And it doesn't really matter what you sell or service. Hell, look at the Fortune 500! Half their managements don't even know what they produce anymore. They pay million-dollar market research bills to find out who their customers are and what they want.
EGR: Well, you do make it sound pretty simple. But I still don't get it, I guess. I mean, I want the traffic, sure, but then it's kind of vague after that. Somehow, millions of people are reading EGR. OK so far. Then what? I go on Donohue. Maybe an interview or two with Geraldo or Larry King. Al Gore invites me to keynote a summit he's putting together on global warming...
M'FISTO: No, no, no! That's not how it works at all. Leave all that to me. You just keep cranking out that funny shit you write. Just make sure you keep it funny -- no getting serious all of sudden and breaking your editorial continuity. It's gotta be brand-consistent to be content. And you've got to work in more graphics. All this text, text, text. It's so boring. No wonder nobody reads your stuff. The real trick is: don't make em have to!
Oh yes: and never, ever get your advertisers' URLs balled up so they point at competitors' sites. That's the ultimate kiss of death for an e-pub like yours.
EGR: Wow, I never realized how all that worked. "Keep it simple, stupid." Is that the general idea?
M'FISTO: Yeah, something like that. You could do worse than to take a few pointers from Ziff's new Yahoo! Internet Life -- now those people really get it. Of course, they have all that TV Guide experience behind them. But listen: you sign this agreement I happen to have brought along, and EGR will be the next monster publishing hit. I can personally guarantee it.
EGR: Boy, that does sound enticing... But still, even if you can do what you say, I honestly don't know what I'd do with that kind of money.
M'FISTO: Well look, you wouldn't mind having your own private ISDN line, would you? Or maybe even a full-bore T-1? I'll bet you could use a little more bandwidth, eh? Couldn't we all.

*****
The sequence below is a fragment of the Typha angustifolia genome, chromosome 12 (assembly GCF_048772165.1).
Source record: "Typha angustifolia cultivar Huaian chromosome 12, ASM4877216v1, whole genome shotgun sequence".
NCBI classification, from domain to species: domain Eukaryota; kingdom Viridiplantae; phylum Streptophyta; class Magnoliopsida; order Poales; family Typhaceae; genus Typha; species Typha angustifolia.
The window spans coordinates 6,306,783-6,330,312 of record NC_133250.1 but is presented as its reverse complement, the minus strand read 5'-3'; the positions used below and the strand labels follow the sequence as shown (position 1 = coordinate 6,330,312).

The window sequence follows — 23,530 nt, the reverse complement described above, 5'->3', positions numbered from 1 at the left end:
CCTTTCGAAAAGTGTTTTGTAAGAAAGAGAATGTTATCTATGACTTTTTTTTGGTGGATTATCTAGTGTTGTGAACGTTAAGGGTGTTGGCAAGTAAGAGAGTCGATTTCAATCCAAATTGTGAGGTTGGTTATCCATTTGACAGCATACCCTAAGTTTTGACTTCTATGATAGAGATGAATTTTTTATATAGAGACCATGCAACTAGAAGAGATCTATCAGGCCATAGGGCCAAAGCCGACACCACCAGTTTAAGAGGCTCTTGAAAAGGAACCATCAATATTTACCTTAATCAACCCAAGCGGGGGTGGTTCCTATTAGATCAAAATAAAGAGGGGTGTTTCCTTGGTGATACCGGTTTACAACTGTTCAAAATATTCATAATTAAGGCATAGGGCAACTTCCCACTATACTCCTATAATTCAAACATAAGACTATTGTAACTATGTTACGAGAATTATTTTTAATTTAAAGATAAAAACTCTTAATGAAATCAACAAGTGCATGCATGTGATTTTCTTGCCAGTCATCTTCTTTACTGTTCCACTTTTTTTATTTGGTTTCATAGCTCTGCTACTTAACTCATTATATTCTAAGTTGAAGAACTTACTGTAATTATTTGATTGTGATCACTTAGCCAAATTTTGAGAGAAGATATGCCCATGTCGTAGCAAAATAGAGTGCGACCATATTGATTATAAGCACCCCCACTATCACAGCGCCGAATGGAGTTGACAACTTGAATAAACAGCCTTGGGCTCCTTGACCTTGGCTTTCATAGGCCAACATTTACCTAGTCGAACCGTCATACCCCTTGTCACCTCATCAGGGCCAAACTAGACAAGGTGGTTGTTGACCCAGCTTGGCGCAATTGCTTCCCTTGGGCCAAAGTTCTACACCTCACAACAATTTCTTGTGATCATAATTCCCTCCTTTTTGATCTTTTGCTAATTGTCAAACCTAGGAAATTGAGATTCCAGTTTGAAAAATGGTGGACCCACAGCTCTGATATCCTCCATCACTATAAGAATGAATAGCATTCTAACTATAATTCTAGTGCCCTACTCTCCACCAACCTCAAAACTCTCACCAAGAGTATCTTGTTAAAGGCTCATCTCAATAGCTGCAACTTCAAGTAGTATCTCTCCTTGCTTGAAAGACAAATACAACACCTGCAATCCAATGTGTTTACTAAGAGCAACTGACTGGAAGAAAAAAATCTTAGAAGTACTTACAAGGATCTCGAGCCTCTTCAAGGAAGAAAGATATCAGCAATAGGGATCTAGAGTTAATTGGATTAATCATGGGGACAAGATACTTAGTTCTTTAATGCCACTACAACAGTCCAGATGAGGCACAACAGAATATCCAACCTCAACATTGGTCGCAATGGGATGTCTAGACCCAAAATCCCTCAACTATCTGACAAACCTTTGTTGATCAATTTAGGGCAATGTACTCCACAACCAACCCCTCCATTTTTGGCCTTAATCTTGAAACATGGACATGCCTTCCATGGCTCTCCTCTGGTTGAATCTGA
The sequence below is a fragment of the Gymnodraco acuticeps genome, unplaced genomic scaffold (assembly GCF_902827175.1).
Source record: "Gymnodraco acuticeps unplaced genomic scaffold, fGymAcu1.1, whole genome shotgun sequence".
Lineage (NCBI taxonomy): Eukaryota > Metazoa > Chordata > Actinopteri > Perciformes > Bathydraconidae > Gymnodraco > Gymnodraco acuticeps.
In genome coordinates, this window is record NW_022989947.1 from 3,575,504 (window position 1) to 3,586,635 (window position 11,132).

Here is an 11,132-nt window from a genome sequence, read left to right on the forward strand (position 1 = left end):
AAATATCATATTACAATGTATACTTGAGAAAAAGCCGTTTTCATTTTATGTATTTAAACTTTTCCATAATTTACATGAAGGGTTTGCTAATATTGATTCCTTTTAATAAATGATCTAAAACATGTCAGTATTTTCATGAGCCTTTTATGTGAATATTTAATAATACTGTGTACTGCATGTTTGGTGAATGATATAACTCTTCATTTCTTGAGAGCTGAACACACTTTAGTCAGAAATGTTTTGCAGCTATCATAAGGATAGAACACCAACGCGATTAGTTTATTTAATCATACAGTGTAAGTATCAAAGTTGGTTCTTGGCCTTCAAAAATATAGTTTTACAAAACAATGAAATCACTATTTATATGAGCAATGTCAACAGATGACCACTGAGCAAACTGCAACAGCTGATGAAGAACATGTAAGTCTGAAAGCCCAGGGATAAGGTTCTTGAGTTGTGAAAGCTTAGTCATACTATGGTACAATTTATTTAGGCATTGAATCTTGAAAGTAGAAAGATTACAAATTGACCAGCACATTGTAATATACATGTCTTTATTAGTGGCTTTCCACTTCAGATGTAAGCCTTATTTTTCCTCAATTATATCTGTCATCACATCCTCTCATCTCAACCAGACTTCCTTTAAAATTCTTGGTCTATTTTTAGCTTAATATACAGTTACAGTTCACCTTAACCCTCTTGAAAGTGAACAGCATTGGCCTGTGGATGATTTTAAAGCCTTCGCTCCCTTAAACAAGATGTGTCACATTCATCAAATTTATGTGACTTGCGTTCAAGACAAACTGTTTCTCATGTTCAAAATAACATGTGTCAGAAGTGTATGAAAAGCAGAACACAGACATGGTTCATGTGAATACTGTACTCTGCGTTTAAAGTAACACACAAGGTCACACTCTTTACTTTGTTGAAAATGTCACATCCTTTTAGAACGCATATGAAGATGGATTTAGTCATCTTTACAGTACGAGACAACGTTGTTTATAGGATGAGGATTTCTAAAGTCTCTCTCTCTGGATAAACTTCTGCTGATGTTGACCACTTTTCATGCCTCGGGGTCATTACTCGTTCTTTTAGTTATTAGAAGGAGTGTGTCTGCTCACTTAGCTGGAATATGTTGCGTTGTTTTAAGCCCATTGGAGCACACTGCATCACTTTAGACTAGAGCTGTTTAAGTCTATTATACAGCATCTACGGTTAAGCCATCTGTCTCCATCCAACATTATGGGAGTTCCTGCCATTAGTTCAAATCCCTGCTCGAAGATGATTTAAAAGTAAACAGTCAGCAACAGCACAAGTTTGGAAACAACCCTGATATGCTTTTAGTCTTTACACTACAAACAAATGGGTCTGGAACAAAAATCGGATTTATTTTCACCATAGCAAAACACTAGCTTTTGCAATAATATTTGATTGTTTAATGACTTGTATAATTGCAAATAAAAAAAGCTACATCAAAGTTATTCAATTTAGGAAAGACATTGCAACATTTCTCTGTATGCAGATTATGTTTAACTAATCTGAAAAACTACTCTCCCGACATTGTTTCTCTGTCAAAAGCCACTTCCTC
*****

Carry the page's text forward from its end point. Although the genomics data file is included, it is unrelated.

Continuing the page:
EGR: Well, yeah, that would be kind of nice, come to think of it. You could arrange that?
M'FISTO: No problem. None whatsoever. Just have a look at these contract terms. Not really too much to live with, do you think?
EGR: Well, let me read through this fine print part... What's this here about "your immortal soul shall be forfeit upon termination of contract, notwithstanding any previous liens or liabilities"?
M'FISTO: Ah that, don't worry about it. Standard legal mumbo-jumbo. Besides, the term of the contract is your natural lifetime, so where's the downside?
EGR: I see what you mean. So, what else do I get? What about those super-high-end graphics and 3-D stuff? Can I get a contract with a Major Agency thrown in? And what about instant brand recognition? Is there some way EGR could become a Household Word overnight?
M'FISTO: I don't see why not. I've done that for several of my clients already. Funny about that -- had a lot of people on Wall Street really scratching their heads! They couldn't figure it out to beat hell, given that there really wasn't much there to begin with.
EGR:Gosh, this is sounding better by the minute. Say, why haven't I heard about you before? After all, I've been around this industry since before there was an industry. Is this some kind of new promotional thing?
M'FISTO: Promotional? Of course. New? Hardly. It's no mystery, really. You must've just been hanging in the wrong circles. Like the song says, "I been around for a long, long time..."
EGR:OK, hand me that pen. Just show me where to sign and how many times. And hey, if there are, like, any other specials you're running, you will get in touch, right? I've got a bunch of friends that might be interested in something like this.
By the way, do you give anything for referrals?
Entropy Gradient Reversals
All Noise - All the Time
Some of you have asked whether I'm still at IBM. Absolutely. Of course, the views expressed here do not necessarily reflect those of the organization as a whole. Just in case you wondered.
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Entropy Gradient Reversals CopyLeft Christopher Locke firstname.lastname@example.org http://www.rageboy.com
"reality leaves a lot to the imagination..." John Lennon